“How do policies and practices of Israel affect the legal status of occupation and what are the legal consequences that arise for all states and the United Nations from this status?”

Until July 25, 2023, 57 states have submitted written statements to the court. The oral proceedings, scheduled to take from February 19 to 26, provide 52 states to present their opinion.

While some of these had presented their statements also in written form, 3 international organizations – the League of Arab States, the Organization of Islamic Cooperation and the African Union – will also held their speeches in the chamber of the court in Den Haag, Netherlands.

Upon finishing the oral proceedings, the court will present its opinion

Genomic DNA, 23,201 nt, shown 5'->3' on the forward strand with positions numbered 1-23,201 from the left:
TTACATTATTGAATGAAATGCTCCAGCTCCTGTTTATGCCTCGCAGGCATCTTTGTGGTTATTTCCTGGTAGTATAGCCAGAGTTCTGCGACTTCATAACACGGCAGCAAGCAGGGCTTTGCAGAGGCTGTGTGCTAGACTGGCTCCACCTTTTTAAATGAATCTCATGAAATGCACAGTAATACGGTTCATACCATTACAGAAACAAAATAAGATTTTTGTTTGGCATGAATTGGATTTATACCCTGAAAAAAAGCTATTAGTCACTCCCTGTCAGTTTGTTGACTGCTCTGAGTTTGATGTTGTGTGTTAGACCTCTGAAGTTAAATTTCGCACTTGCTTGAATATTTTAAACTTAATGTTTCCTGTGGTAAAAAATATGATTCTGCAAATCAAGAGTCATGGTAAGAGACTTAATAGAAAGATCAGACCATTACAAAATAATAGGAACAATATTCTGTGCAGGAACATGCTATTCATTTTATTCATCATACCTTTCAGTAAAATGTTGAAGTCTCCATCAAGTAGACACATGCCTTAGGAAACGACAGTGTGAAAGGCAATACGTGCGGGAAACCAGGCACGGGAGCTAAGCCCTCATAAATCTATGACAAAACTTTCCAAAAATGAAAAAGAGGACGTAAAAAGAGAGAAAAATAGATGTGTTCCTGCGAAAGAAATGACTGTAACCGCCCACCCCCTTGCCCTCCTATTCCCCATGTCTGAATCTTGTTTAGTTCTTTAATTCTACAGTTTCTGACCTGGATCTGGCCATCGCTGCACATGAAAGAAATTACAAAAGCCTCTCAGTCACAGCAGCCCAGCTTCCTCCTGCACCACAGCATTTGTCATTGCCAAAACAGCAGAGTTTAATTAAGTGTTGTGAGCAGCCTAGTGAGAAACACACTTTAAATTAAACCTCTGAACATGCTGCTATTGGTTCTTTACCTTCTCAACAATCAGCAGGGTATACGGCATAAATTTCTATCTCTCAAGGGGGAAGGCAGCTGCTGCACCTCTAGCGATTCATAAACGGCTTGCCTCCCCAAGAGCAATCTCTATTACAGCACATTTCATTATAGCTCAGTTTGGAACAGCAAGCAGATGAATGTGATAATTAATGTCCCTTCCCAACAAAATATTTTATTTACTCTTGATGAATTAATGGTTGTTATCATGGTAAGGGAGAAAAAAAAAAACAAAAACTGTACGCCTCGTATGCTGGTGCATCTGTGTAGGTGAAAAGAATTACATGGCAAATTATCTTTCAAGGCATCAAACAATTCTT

The first day of the hearing belonged entirely to the delegation of the Palestinian state. Riyad al Maliki, Foreign Minister of Palestine, held the first speech.

“I stand before you” started al Maliki his words, “as 2.3 million Palestinians in Gaza, half of them children, are besieged and bombed, killed and mined, starved and displaced, as more then 3.5 million Palestinians in the West Bank, including East Jerusalem, are subjected to colonization of their territory and the racist violence that enables it. As 1.7 million Palestinians in Israel are treated a second-class citizens and unwelcomed intruders in their ancestral land. As 7 million Palestinian refugees continue to be denied their right to return to their lands and homes.“

“Displacement, subjugation or death” are the only options Israel leaves to the Palestinians, the foreign minister said, adding “but we are here, and we will stay”.